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03/18/94 JAMES T. GAUSSELIN v. COMMONWEALTH EDISON

March 18, 1994

JAMES T. GAUSSELIN, PLAINTIFF-APPELLANT,
v.
COMMONWEALTH EDISON COMPANY, DEFENDANT-APPELLEE.



APPEAL FROM THE CIRCUIT COURT OF COOK COUNTY. HONORABLE LEONARD L. LEVIN, JUDGE PRESIDING.

Released for Publication May 5, 1994.

McNAMARA, Egan, Rakowski

The opinion of the court was delivered by: Mcnamara

JUSTICE McNAMARA delivered the opinion of the court:

Plaintiff, James Gausselin, brought this action to recover for injuries he sustained while working at a nuclear power facility owned and operated by defendant, Commonwealth Edison. In count I of his complaint, plaintiff alleged violations of the Illinois Structural Work Act (Ill. Rev. Stat. 1991, ch. 48, par. 60 et seq.). In count II, he alleged common law negligence. A jury returned a verdict in favor of defendant on both counts and the trial court entered judgment on the verdict. On appeal, plaintiff contends that the trial court erred in(1) refusing to give the jury separate verdict forms for each count of his complaint; (2) allowing an undisclosed expert witness to testify for defendant; (3) allowing documents into evidence which defendant failed to produce prior to trial; and (4) admitting into evidence a photograph without sufficient foundation.

The relevant facts are as follows. On December 14, 1984, plaintiff was injured while working on a scaffold at defendant's LaSalle Nuclear Power Plant ("LaSalle"). At the time of the injury, plaintiff was employed as a pipefitter by Morrison Construction Company and was working, along with several other Morrison employees, at the LaSalle plant. On the date in question, plaintiff and an apprentice pipefitter, Ed Patz, Jr., were assigned to unbolt a flange on the end of a pipe attached to a vapor body in the "rad waste" building at LaSalle. Different types of radioactive waste are processed in vapor bodies in that building. Before going to the rad waste building, Gausselin and Patz obtained a radiation work permit and the necessary authorization to enter the rad waste building. They then received protective clothing from defendant's "rad chem" department. Gausselin asked one of the technicians whether the flange he was opening was pressurized because he wanted to know if there was potentially radioactive water in the line, but the technician said he did not know. According to plaintiff, it was customary for defendant to drain any pipes needing repair before Morrison employees began to work on them; Morrison employees had no authority to do so on their own.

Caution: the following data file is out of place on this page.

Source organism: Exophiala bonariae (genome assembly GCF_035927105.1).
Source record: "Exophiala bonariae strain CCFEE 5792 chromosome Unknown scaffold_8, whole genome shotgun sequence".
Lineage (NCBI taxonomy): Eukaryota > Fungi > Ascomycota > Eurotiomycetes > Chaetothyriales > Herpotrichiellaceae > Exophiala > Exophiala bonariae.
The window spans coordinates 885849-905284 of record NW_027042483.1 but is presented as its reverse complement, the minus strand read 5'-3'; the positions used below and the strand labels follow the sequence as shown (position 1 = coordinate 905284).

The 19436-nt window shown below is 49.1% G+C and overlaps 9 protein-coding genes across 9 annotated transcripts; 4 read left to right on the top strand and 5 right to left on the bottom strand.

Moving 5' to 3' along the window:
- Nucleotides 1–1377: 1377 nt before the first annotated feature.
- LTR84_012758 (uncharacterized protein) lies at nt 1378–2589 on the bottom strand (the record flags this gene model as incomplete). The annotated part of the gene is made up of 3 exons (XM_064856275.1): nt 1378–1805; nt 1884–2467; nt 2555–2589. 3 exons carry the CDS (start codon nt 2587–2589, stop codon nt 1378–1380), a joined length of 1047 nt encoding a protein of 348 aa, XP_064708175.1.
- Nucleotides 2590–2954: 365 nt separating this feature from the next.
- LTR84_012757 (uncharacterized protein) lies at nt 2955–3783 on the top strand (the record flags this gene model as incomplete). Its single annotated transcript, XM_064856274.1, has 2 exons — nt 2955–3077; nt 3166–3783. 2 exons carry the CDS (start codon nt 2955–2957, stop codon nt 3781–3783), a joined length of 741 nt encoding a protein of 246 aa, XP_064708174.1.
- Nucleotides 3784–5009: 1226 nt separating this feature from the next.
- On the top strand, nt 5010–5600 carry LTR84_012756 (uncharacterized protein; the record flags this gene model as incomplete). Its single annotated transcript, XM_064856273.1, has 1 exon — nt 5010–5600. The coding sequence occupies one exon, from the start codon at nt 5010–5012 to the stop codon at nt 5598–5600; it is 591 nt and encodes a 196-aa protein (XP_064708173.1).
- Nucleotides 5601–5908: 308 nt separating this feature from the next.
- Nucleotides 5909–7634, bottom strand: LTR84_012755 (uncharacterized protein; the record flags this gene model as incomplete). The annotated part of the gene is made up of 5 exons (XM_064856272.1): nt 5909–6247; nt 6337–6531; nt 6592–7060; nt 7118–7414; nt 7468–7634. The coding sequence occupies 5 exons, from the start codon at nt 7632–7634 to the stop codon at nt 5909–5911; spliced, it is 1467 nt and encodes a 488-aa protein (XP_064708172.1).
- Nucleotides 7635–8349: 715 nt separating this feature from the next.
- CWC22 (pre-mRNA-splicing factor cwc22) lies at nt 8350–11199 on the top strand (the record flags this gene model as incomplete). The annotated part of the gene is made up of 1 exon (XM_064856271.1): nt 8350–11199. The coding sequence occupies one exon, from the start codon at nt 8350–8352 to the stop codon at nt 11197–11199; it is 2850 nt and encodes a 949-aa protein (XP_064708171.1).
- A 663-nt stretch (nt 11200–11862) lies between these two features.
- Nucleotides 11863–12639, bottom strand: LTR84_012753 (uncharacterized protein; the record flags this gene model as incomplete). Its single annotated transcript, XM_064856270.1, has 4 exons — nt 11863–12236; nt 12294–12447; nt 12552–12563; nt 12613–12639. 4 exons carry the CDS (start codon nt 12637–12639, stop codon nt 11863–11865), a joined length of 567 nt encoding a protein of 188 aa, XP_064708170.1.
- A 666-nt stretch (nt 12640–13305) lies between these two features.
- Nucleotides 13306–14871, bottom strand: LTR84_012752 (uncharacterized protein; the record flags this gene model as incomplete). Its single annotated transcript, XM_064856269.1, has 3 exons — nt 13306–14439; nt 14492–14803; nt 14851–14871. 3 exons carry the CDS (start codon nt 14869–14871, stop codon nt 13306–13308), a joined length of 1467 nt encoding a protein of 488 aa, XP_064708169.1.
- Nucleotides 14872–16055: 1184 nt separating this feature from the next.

The pipe and flange plaintiff and Patz were instructed to repair were approximately 10 feet from the floor. The flange was 18 or 24 inches in diameter and weighed about 80 pounds. Plaintiff and Patz had to climb a scaffold to reach them. The scaffold was already assembled, and plaintiff made no attempt to move it. Several tools were on top of the scaffold. Plaintiff did not touch or move these tools because he thought they might be contaminated. Plaintiff agreed that, as far as the location of the flange was concerned, there was nothing wrong with the placement of the scaffold.

Plaintiff and Patz climbed on top of the scaffold and began removing the 14 to 20 bolts securing the flange to the pipe. The deck of the scaffold was approximately two to three feet below the top of the flange, and it was necessary for plaintiff to squat down while he repaired the flange. The flange extended into the scaffold approximately six inches. Plaintiff loosened the bolts in a "crisscross" motion because he "wanted the [flange] to come off nice and easy." Plaintiff stated that as they loosened the bolts, "some water came out" and "all of a sudden, the flange popped off." Plaintiff, still in a squat position, quickly twisted around and landed on top of the tools when a spray of water came out "a good two feet in the air." Plaintiffand Patz quickly got up and "rushed the plate, put our weight on the plate" and "started tightening up the bolts * * *." Plaintiff said that he felt pain in his right knee when he landed on the tools.

Plaintiff stated that a couple of gallons of water came out of the pipe before they reattached the flange. His boots got wet, but plaintiff did not receive any contamination from this incident. Plaintiff did not know if the water flowed down a drain in the room, but agreed with another witness that sometimes workers would tape over drains.

Once on the ground, plaintiff told Joe Feisel, the Morrison employee stationed outside the rad waste building, to call his foreman, Tom Faubel, and the head foreman, Bob Jahnke, and report that the pipe contained pressurized water. Later that day, plaintiff reported the incident to both Faubel and Jahnke. At the end of his shift, plaintiff drove himself home from work. His knee was swollen and painful when he arrived home.

Plaintiff did not see a doctor over the weekend following the incident because he wanted to see the company doctor on Monday. The doctor was not in on Monday and plaintiff did only light work that day. On Tuesday, he again reported to work, and saw the company doctor at a nearby hospital. He told the doctor's nurse about a fall he took a few weeks before December 14, in which he hit his knees on the floor. He said he experienced no pain or other problems from that fall. Plaintiff did not tell the doctor that he was injured as a result of water spraying out of the pipe.

Plaintiff continued to work the rest of the week, taking pain pills prescribed by the doctor and performing only light work. Plaintiff then called his family physician, Doctor Lambur, but could not get an appointment until January 16, 1985. Doctor Lambur performed tests on the knee on January 21. Plaintiff subsequently underwent surgery to his knee and eventually returned to work in April.

Doctor Lambur testified on plaintiff's behalf, and stated that plaintiff told him that he was injured at work while trying to avoid "a splash of water." Doctor Lambur performed surgery on plaintiff's knee on January 30, 1985. He testified that plaintiff's explanation of how the injury occurred was consistent with the problems he saw in the knee during surgery.